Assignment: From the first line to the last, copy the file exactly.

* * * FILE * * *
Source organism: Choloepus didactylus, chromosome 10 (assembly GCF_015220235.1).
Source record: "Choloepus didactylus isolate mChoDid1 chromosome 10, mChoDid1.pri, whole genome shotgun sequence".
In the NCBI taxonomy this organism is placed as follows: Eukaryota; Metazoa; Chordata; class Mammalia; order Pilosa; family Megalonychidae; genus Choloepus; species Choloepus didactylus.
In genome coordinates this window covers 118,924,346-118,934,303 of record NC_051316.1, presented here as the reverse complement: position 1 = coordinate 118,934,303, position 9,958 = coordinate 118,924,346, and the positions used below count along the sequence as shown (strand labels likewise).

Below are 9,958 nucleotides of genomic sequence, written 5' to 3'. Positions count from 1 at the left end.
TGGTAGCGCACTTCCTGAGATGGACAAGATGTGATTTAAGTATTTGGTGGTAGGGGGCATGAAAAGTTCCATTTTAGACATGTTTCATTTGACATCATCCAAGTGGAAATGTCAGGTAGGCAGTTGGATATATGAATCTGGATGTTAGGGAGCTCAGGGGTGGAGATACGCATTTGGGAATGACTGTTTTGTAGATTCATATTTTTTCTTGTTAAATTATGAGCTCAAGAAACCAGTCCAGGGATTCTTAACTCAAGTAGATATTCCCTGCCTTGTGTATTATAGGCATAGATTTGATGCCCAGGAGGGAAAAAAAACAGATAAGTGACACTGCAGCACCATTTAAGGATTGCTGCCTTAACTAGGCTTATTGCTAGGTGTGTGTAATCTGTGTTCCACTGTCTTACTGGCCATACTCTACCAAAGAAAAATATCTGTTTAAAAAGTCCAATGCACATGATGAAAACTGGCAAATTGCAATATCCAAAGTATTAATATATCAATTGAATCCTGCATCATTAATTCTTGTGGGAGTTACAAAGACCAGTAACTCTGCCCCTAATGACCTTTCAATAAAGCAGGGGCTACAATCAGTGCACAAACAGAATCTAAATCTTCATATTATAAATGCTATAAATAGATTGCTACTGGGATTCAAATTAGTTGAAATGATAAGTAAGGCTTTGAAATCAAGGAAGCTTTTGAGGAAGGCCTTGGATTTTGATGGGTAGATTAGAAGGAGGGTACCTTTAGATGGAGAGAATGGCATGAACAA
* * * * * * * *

Source organism: Choloepus didactylus, chromosome 10 (assembly GCF_015220235.1).
Source record: "Choloepus didactylus isolate mChoDid1 chromosome 10, mChoDid1.pri, whole genome shotgun sequence".
In the NCBI taxonomy this organism is placed as follows: Eukaryota; Metazoa; Chordata; class Mammalia; order Pilosa; family Megalonychidae; genus Choloepus; species Choloepus didactylus.
In genome coordinates this window covers 118,924,346-118,934,303 of record NC_051316.1, presented here as the reverse complement: position 1 = coordinate 118,934,303, position 9,958 = coordinate 118,924,346, and the positions used below count along the sequence as shown (strand labels likewise).

Below are 9,958 nucleotides of genomic sequence, written 5' to 3'. Positions count from 1 at the left end.
TGGTAGCGCACTTCCTGAGATGGACAAGATGTGATTTAAGTATTTGGTGGTAGGGGGCATGAAAAGTTCCATTTTAGACATGTTTCATTTGACATCATCCAAGTGGAAATGTCAGGTAGGCAGTTGGATATATGAATCTGGATGTTAGGGAGCTCAGGGGTGGAGATACGCATTTGGGAATGACTGTTTTGTAGATTCATATTTTTTCTTGTTAAATTATGAGCTCAAGAAACCAGTCCAGGGATTCTTAACTCAAGTAGATATTCCCTGCCTTGTGTATTATAGGCATAGATTTGATGCCCAGGAGGGAAAAAAAACAGATAAGTGACACTGCAGCACCATTTAAGGATTGCTGCCTTAACTAGGCTTATTGCTAGGTGTGTGTAATCTGTGTTCCACTGTCTTACTGGCCATACTCTACCAAAGAAAAATATCTGTTTAAAAAGTCCAATGCACATGATGAAAACTGGCAAATTGCAATATCCAAAGTATTAATATATCAATTGAATCCTGCATCATTAATTCTTGTGGGAGTTACAAAGACCAGTAACTCTGCCCCTAATGACCTTTCAATAAAGCAGGGGCTACAATCAGTGCACAAACAGAATCTAAATCTTCATATTATAAATGCTATAAATAGATTGCTACTGGGATTCAAATTAGTTGAAATGATAAGTAAGGCTTTGAAATCAAGGAAGCTTTTGAGGAAGGCCTTGGATTTTGATGGGTAGATTAGAAGGAGGGTACCTTTAGATGGAGAGAATGGCATGAACAA